Treatments for localised prostate cancer are intended to completely eradicate or cure the cancer. The options include surgery to remove the prostate or radiotherapy to kill the cancerous cells.
It is often felt that the side effects of treatment are worse than the prostate cancer itself. So, if there is a low-risk prostate cancer (i.e. localised prostate cancer and a low biopsy Gleason score), the following management options may be offered:
- Watchful waiting: For some men, particularly older men with major health issues, treatment might not be appropriate. They will be regularly monitored and if symptoms develop (e.g. bone pain), treatment will be offered to manage these symptoms. The intent is to treat symptoms as they arise.
- Active surveillance: For men who have low-risk prostate cancer, active surveillance is an option. Men are regularly monitored by the Prostate Specific Antigen (PSA) test, digital rectal examination (DRE) and occasional further biopsies. The results from these tests and procedures will show if the cancer has changed. If the disease progresses, they are offered treatment with the intent to cure, usually by surgery or radiotherapy. The thinking behind this strategy is that because treatments have side effects that affect quality of life, it can be better to delay treatment as long as possible. Men on active surveillance might never need treatment.
- Active treatment: treatments with the intention of completely eradicating or curing the cancer.
When the cancer does need to be actively treated, surgery or radiotherapy will most likely be offered.
Surgery – radical prostatectomy
The doctor may suggest surgery in cases of early prostate cancer, for healthy men whose cancer has not spread to other parts of the body. The procedure is called a radical prostatectomy and aims to remove the cancer completely. This involves the removal of the prostate gland, part of the urethra and the seminal vesicles, which store semen. For more aggressive cancer, the adjacent lymph glands may also be removed.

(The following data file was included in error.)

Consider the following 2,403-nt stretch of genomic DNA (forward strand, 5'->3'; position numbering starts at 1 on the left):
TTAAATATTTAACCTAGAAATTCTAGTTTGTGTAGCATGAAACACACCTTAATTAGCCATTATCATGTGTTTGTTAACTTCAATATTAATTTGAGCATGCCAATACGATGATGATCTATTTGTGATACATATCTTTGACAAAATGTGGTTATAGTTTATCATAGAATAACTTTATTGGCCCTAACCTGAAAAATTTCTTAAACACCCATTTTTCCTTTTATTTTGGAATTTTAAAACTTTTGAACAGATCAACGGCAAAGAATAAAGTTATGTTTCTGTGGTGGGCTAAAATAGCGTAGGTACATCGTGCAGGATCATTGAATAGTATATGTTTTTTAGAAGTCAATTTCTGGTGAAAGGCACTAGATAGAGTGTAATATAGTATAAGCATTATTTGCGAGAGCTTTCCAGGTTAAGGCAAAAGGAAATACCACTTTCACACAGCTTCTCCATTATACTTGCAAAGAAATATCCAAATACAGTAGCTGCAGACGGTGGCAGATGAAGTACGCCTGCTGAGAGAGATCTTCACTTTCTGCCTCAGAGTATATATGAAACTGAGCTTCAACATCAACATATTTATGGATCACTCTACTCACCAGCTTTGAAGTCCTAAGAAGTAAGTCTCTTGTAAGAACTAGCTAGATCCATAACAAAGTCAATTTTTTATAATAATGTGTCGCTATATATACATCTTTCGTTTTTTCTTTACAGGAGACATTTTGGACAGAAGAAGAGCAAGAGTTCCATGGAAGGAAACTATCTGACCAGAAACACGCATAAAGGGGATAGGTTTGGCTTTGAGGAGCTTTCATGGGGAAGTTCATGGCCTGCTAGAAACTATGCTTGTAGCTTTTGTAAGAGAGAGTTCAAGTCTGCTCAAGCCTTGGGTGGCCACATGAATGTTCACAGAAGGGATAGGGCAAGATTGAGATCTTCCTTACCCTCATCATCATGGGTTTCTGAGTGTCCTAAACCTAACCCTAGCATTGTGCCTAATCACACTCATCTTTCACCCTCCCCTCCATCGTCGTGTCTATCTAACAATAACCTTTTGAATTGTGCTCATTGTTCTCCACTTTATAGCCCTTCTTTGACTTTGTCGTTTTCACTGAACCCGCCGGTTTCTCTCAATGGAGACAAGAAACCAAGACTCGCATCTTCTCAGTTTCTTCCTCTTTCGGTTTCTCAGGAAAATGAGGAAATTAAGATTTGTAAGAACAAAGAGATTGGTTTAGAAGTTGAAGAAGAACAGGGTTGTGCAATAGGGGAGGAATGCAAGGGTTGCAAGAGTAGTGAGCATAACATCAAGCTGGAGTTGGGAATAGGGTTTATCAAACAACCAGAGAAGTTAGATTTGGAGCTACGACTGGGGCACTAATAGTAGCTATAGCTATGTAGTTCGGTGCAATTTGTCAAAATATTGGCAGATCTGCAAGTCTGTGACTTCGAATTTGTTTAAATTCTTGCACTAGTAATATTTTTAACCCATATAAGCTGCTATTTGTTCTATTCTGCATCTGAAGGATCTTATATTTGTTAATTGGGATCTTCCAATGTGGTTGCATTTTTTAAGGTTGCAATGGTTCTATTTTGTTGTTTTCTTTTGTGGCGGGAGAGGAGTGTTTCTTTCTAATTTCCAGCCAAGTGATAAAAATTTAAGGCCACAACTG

Radical prostatectomy may be performed using different surgery techniques:
Open radical prostatectomy
An open radical prostatectomy is usually done through a small cut in the lower abdomen.
Laparoscopic radical prostatectomy
Sometimes the prostate may be able to be removed via keyhole surgery, called a laparoscopic radical prostatectomy (LRP). The surgeon may control the instruments using a robotic console.
Radiotherapy is one of the treatments offered to men with early prostate cancer who are otherwise in reasonably good general health. It is generally offered as an alternative to surgery. Sometimes radiotherapy is used after a prostatectomy for locally advanced or more aggressive cancers, or if there are indications that not all of the cancer has been removed by surgery.
External beam radiotherapy (EBRT)
External beam radiotherapy (EBRT) is a conventional form of radiotherapy that uses high-energy x-rays to kill cancer cells or injure them so they cannot multiply.
Brachytherapy is a type of targeted internal radiotherapy where the radiation source is placed directly within the prostate gland. This allows higher doses of radiation to be given, while the effects on nearby tissues such as the rectum and bladder are minimised.
Treatment for advanced prostate cancer
Androgen deprivation therapy (ADT)
ADT is the main form of treatment for advanced prostate cancer, when disease has spread beyond the prostate. In this case, the treatment will not cure the cancer but can keep it under control for months and even years. Radiotherapy and chemotherapy are also standard treatment options in combination with ADT, which is also known as hormone therapy.
Chemotherapy involves the use of drugs to kill or slow the growth of cancer cells. If the prostate cancer continues to advance and spread to other parts of the body despite using hormone therapy, chemotherapy may be suitable. Chemotherapy may also be offered as a first-line treatment in combination with Androgen Deprivation Therapy (ADT).
You can find further information on these treatments and their possible side effects on the Prostate Cancer Foundation of Australia website. This material is also available as a free set of printed booklets that you can pick up at one of our regular monthly meetings.